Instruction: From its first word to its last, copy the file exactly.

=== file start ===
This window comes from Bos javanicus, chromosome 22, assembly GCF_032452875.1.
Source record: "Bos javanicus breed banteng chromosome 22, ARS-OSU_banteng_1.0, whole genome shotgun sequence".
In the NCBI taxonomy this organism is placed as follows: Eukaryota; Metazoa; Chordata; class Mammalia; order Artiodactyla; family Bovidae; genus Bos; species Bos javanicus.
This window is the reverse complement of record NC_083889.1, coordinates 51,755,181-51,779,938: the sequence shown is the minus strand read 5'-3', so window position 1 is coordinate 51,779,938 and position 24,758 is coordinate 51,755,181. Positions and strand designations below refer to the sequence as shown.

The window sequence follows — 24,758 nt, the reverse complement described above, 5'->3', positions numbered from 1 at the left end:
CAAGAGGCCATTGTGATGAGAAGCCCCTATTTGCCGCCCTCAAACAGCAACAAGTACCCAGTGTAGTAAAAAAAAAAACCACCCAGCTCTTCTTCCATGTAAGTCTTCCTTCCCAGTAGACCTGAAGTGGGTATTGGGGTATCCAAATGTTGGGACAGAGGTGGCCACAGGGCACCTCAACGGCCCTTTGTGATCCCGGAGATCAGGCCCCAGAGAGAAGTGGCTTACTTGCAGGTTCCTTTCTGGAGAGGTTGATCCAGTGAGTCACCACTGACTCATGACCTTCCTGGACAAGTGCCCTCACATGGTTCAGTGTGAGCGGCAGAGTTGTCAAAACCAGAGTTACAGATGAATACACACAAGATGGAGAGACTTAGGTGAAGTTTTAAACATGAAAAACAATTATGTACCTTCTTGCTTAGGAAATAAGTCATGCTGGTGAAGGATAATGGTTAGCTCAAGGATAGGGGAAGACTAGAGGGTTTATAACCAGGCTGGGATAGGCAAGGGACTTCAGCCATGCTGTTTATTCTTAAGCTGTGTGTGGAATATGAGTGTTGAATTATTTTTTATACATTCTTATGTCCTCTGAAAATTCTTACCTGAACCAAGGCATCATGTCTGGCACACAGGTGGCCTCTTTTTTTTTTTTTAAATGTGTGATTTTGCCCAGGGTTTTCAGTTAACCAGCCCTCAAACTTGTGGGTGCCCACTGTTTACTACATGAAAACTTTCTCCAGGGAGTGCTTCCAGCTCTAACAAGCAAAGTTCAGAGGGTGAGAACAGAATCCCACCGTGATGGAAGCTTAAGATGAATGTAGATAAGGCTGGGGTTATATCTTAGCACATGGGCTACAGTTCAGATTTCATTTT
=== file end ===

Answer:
This window comes from Bos javanicus, chromosome 22, assembly GCF_032452875.1.
Source record: "Bos javanicus breed banteng chromosome 22, ARS-OSU_banteng_1.0, whole genome shotgun sequence".
In the NCBI taxonomy this organism is placed as follows: Eukaryota; Metazoa; Chordata; class Mammalia; order Artiodactyla; family Bovidae; genus Bos; species Bos javanicus.
This window is the reverse complement of record NC_083889.1, coordinates 51,755,181-51,779,938: the sequence shown is the minus strand read 5'-3', so window position 1 is coordinate 51,779,938 and position 24,758 is coordinate 51,755,181. Positions and strand designations below refer to the sequence as shown.

The window sequence follows — 24,758 nt, the reverse complement described above, 5'->3', positions numbered from 1 at the left end:
CAAGAGGCCATTGTGATGAGAAGCCCCTATTTGCCGCCCTCAAACAGCAACAAGTACCCAGTGTAGTAAAAAAAAAAACCACCCAGCTCTTCTTCCATGTAAGTCTTCCTTCCCAGTAGACCTGAAGTGGGTATTGGGGTATCCAAATGTTGGGACAGAGGTGGCCACAGGGCACCTCAACGGCCCTTTGTGATCCCGGAGATCAGGCCCCAGAGAGAAGTGGCTTACTTGCAGGTTCCTTTCTGGAGAGGTTGATCCAGTGAGTCACCACTGACTCATGACCTTCCTGGACAAGTGCCCTCACATGGTTCAGTGTGAGCGGCAGAGTTGTCAAAACCAGAGTTACAGATGAATACACACAAGATGGAGAGACTTAGGTGAAGTTTTAAACATGAAAAACAATTATGTACCTTCTTGCTTAGGAAATAAGTCATGCTGGTGAAGGATAATGGTTAGCTCAAGGATAGGGGAAGACTAGAGGGTTTATAACCAGGCTGGGATAGGCAAGGGACTTCAGCCATGCTGTTTATTCTTAAGCTGTGTGTGGAATATGAGTGTTGAATTATTTTTTATACATTCTTATGTCCTCTGAAAATTCTTACCTGAACCAAGGCATCATGTCTGGCACACAGGTGGCCTCTTTTTTTTTTTTTAAATGTGTGATTTTGCCCAGGGTTTTCAGTTAACCAGCCCTCAAACTTGTGGGTGCCCACTGTTTACTACATGAAAACTTTCTCCAGGGAGTGCTTCCAGCTCTAACAAGCAAAGTTCAGAGGGTGAGAACAGAATCCCACCGTGATGGAAGCTTAAGATGAATGTAGATAAGGCTGGGGTTATATCTTAGCACATGGGCTACAGTTCAGATTTCATTTT